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A Discourse on Violence Against Women: Street Harassment



As uncovered throughout the Introduction of this Discourse, violence against women was, until quite recently, predominantly perceived as a private matter. While states have taken necessary and long-overdue actions to protect and support survivors of sexual assault, domestic abuse, trafficking, alongside other forms of flagrant violence, many other, seemingly less severe shapes of violence, have endured. Street harassment is a prime example of a ubiquitously normalized and thereby uncontested form of violence. Throughout the soul-speaking book Stop Telling Women to Smile, Tatyana Fazlalizadeh coalesces art with words as a force to raise awareness of this profuse albeit unabated violence. In her own words, Fazlalizadeh writes, “I’m a portrait artist, so I wanted the work to show the faces of women, and I wanted the women to speak directly to men who harass women on the street. I wanted the work to speak out for women when we couldn’t speak up for ourselves.”


Fazlalizadeh’s project encompasses stories of women from around the world, capturing the intersectionality that influences our daily interactions as womxn. As she eloquently explores this notion, Fazlalizadeh writes, “So many factors contribute to how a person is perceived and treated in the street. For most women, sexualization is only one element in their harassment. Racialized women face racist comments, trans women face transphobia, LGBTQ women face homophobia – and the list goes on to include women with disabilities, women who are poor, women facing homelessness, sex workers. One oppression usually works in tandem with others.”


From following or stalking, to the unsolicited “catcalls” (n. a whistle, shout, or comment of a sexual nature to a woman passing by), and everywhere between or beyond, our societies are inundated with street harassment. This form of violence publicly highlights the staggering and bewildering entitlement that men presume to possess over women; their actions outwardly degrade, belittle and sexualize in plain sight. As opposed to allowing us to walk in our rightful space, these attacks prompt feelings of discomfort and insecurity, collectively perpetuating masculine power and reinforcing female subordination. Fazlalizadeh writes, “I was still a girl when my body began to change. When it started to be ogled, stared at, whispered to, touched, followed. No sooner had I begun to understand my own developing body than it began to no longer feel like my own. It felt like a thing. A thing that men wanted. That was when I started to feel uncomfortable, and unsafe. It seemed as though my body existed for men’s pleasure, and it became something I was forced to dress myself in for others’ enjoyment.”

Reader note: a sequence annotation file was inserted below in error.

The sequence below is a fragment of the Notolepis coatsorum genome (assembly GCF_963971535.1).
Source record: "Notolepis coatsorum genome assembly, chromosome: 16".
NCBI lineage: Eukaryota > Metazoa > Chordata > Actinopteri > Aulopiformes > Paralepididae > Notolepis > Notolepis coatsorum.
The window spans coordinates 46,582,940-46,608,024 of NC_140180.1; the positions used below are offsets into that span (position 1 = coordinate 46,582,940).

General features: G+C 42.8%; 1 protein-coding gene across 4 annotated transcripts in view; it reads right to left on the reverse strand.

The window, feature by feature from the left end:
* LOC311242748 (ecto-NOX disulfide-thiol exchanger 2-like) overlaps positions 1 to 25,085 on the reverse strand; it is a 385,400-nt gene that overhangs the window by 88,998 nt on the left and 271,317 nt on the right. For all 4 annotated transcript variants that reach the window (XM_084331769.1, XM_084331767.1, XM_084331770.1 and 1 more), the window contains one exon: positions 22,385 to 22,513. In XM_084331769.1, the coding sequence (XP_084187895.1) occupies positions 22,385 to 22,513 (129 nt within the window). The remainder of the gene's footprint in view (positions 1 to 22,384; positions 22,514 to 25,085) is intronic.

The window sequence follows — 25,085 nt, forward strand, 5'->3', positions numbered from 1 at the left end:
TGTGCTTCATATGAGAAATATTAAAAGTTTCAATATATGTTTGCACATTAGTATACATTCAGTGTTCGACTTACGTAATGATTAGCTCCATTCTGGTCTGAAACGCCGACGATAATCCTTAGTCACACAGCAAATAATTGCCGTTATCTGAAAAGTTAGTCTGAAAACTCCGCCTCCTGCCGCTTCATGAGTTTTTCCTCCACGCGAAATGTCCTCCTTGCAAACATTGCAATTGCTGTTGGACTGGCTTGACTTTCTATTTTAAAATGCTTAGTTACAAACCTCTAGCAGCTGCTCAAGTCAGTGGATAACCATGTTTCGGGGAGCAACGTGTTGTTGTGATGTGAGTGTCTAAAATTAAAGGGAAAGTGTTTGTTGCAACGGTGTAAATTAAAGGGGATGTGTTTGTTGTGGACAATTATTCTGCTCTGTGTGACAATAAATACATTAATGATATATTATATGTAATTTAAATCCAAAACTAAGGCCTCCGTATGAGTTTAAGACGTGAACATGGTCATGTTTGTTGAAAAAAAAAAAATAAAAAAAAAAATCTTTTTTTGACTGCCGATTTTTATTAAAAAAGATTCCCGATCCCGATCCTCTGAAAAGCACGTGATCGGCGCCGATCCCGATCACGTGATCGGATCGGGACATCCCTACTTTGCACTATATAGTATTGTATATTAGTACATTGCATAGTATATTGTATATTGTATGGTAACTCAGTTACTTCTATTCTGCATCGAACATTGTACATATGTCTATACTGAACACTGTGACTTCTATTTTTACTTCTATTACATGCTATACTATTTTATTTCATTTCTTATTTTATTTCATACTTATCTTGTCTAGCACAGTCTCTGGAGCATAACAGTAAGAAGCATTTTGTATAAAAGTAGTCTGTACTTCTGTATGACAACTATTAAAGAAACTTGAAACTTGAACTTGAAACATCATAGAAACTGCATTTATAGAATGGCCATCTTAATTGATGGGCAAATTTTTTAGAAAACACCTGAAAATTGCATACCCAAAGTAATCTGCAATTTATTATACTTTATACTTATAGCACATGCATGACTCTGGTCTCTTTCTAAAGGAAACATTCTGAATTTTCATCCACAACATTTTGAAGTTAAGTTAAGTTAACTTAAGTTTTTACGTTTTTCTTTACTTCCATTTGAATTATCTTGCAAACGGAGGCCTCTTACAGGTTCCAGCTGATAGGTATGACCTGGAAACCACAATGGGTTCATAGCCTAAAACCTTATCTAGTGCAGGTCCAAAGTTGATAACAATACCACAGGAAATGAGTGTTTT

Street harassment illuminates a paradox, which embodies one of the many double-standards that dictate women’s everyday existence. From a young age, girls are taught that their worth lies in their appearance. Concurrently, girls are socialized to believe that their bodies innately distract or entice boys, who are viewed as unable to control themselves. This hypocrisy highlights yet another disturbing double-bind for women: On the one hand, our value lies in our looks, yet on the other, such beauty will only invite men’s disquieting behavior, which ultimately remains our responsibility to manage. We can see these attitudes apparent in common reactions to street harassment among other forms of violence, when women are asked, “What were you wearing?” “Why were you walking alone?” “Where were your friends?” “Why were you out so late?” “Were you drinking?” Implicit in these probes is the notion that certain responses would grant a man the right to act violently against us. Even more, it leads women to believe that they are somehow complicit in the violence inflicted upon them.


Once, I bitterly recounted an experience of street harassment to a male, who dismissed me by laughing and responding that he would have been “flattered” if a woman had done the same to him. This instance encapsulated only one of many personal experiences with street harassment, but it really stuck with me, as it illuminated not only concepts of ingrained patriarchy and male privilege, but also the very dangerously normalized nature of street harassment and how it directly feeds other forms of violence. When Fazlalizadeh faces related questions in response to her work, such as “How is telling a woman to smile street harassment?” or “How is complimenting a woman sexist?” she provides an astute response, writing, “It’s sexist because women are told to smile as a way of controlling their bodies, their appearance, and their presentation. A man telling a woman to smile dismisses her autonomy over her own body, emotions, and self-expression. It assumes she has an emotional responsibility to always present as happy, pleasant, and approachable – whether or not that is how she feels or what she wants to express… By telling me to smile, men are centering their desire, and forcing me to do the same, even when I don’t comply. My desire, meanwhile, is decentered, erased even. This type of street harassment turns me into an object that will function either in service of what men want or in opposition to it.”


Fazlalizadeh continues, “It is mentally, emotionally, and physically exhausting to walk down the street without peace. To wear earbuds, to take a different inconvenient route, to put on a scarf or sweater when it’s eighty degrees outside – all the types of precautions we take to avoid being harassed – and we are still constantly harassed. Hassled. Badgered. Accosted.” On our daily commutes, we often grow accustomed to the precise whereabouts of our perpetrators; the construction workers next to the coffee shop or the man who passes us daily on the sidewalk. We tense, awaiting the ensuing whistle, the belittling names, or the fear that permeates each of these experiences. We change our routes and our clothes. We blast music to drown out the obscenities. The problem lies not only in that we shouldn’t have to cater our lives around the unwelcome behavior of men, but also in the overarching principle that the simple act of walking on the street should not be the charged, draining and traumatizing experience that it is for women today.